For the purpose of defining the representative organisation in the workplace, the general rule is that in a specific workplace there should be one 'bargaining unit', meaning that at least one-third of the total employees are members of the union. Splitting the natural bargaining unit can be done consensually by the bargaining parties – the union and the employer.

The election procedures for representatives are set out in the articles of association of each union or employee committee.

The length of the term of the representative committee may change from one committee to another, in accordance with its articles of association.

Employees have the following main rights with respect to unionisation:

  1. a general right to enrol as members of a trade union and to authorise the union to act on their behalf;
  2. the law defends this right by prohibiting the employer from preventing any trade union representative from entering the workplace in order to organise the employees and advance their interests; and revoking or reducing any employee rights, including terminating employment, on the ground of an employee's membership or activity within a trade union or on the grounds of his or her activity in establishing a representative body in the workplace;
  3. the National Labour Court has also ruled that, during initial unionisation, the presumption is that the expression of the employer's opinion could exert pressure that may constitute an unjustified influence on the employees. Therefore, an employer is not allowed to publicly express its views against the organisation of its employees, let alone take any action in an attempt to avert it.13 However, the Regional Labour Court in Tel Aviv ruled in the McDonald's case,14 that if, during the unionisation process, representatives of the workers union deliver deceptive or misleading information that gives rise to false allegations, the employer will have a right to respond to such allegations in good faith;15 and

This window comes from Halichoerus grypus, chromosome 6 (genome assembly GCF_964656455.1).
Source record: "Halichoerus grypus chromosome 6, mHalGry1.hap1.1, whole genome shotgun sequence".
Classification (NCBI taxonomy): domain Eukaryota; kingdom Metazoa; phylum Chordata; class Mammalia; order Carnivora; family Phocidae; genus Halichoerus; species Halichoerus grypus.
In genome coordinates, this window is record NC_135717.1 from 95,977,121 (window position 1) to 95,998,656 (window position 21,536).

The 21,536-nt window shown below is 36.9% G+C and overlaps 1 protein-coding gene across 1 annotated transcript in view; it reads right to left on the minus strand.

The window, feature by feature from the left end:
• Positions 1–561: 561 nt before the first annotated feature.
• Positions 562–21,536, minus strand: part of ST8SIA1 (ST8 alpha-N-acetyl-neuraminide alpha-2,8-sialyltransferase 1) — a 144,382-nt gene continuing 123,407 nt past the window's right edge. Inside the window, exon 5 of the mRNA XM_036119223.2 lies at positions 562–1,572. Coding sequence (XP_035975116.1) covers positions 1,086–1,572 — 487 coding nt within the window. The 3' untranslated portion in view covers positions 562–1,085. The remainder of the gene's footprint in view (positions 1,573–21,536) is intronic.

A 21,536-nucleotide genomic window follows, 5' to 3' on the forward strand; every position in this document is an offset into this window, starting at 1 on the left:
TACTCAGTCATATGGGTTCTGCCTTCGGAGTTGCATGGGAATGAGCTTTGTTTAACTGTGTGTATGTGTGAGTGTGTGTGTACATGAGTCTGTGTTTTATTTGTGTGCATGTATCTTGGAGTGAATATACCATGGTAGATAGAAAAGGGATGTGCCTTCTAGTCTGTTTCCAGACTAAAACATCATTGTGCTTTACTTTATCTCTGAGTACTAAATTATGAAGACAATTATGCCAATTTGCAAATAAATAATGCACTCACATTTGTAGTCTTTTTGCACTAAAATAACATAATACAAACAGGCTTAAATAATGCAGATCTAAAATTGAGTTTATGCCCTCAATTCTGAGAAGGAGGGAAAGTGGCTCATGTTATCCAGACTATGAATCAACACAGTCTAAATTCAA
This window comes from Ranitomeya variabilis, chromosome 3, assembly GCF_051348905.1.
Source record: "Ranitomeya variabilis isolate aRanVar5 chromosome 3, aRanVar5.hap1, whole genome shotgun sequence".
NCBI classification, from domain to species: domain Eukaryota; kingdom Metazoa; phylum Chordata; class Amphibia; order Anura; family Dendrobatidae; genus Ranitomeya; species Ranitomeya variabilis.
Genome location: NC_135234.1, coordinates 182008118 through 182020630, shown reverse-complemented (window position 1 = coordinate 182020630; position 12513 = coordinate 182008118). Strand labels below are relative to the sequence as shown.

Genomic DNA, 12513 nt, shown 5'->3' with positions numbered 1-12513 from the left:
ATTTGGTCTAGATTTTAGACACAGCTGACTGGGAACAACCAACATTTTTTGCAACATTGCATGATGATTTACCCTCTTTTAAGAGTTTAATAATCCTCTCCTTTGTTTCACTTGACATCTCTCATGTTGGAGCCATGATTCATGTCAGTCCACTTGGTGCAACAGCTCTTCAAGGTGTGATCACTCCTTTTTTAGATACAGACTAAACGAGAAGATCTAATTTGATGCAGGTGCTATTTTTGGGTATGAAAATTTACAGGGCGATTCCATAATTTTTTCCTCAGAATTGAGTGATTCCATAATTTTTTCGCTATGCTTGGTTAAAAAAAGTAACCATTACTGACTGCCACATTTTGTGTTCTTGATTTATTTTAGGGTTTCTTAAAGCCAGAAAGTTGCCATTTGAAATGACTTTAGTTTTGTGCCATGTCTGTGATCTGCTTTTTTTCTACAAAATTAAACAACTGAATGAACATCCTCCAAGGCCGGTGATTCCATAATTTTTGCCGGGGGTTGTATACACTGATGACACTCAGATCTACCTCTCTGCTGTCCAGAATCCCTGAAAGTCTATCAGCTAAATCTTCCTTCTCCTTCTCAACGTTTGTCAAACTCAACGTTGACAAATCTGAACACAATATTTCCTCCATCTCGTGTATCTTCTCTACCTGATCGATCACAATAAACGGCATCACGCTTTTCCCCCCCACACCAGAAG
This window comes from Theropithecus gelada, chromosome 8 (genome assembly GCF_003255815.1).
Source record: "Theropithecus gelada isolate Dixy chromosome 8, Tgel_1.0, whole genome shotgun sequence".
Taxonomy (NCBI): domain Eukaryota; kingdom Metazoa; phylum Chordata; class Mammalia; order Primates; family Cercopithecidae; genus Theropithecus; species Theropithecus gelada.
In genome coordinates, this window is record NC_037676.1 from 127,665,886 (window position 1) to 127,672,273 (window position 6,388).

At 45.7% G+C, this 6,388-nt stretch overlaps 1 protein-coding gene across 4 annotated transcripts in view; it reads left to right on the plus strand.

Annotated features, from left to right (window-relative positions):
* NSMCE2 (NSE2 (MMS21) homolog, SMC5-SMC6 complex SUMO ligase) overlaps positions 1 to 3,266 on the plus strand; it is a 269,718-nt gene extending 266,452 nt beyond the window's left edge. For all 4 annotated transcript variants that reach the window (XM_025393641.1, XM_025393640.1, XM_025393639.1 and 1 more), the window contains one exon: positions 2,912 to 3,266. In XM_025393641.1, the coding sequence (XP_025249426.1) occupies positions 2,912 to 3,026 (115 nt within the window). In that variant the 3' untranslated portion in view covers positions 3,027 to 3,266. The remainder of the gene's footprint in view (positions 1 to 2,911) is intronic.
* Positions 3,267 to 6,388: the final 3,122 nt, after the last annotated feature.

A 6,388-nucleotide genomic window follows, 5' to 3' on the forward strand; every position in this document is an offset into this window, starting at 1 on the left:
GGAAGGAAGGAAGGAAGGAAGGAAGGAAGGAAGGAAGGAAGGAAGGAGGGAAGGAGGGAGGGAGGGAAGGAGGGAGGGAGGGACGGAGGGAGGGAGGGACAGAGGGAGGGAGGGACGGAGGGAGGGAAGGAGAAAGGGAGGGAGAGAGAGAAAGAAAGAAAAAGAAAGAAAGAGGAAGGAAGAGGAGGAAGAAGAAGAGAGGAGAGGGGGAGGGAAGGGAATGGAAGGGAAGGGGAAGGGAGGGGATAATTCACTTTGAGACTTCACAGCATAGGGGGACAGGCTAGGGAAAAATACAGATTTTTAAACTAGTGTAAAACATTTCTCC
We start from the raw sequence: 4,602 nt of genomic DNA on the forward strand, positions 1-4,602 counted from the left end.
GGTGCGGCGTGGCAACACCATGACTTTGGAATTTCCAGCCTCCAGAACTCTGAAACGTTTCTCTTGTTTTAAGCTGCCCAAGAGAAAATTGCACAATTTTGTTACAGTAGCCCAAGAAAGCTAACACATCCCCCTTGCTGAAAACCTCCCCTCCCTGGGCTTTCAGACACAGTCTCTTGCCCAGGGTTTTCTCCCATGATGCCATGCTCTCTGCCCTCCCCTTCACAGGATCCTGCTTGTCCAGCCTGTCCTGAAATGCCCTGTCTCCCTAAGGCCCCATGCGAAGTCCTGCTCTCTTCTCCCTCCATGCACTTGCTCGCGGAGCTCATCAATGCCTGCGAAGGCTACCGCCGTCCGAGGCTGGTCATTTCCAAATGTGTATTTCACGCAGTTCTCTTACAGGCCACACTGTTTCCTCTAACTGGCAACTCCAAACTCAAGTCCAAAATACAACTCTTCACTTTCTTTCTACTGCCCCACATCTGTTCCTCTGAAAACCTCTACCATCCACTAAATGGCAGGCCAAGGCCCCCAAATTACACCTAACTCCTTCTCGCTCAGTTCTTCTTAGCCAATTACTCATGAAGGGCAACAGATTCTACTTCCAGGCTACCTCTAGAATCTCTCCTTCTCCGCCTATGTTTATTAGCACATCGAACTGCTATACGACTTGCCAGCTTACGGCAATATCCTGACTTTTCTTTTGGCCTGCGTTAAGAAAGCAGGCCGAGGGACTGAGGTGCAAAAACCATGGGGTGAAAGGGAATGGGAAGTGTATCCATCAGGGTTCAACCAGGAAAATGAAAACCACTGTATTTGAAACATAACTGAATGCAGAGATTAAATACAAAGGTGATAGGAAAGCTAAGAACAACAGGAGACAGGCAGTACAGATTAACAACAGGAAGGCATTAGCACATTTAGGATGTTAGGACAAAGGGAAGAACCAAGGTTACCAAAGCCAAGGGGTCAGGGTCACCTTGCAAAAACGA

4. the trade union can also potentially declare a work dispute and initiate a strike (see below).

The law stipulates that the employer has an obligation to negotiate with the union in the initial stages of its formation in the workplace, with respect to any of the following: hiring and firing; termination of employment; employment terms and conditions; and the rights and obligations of the trade union. The law, however, emphasises that this requirement does not obligate the employer to sign a collective bargaining agreement with the trade union, but rather solely requires the employer to negotiate with the union.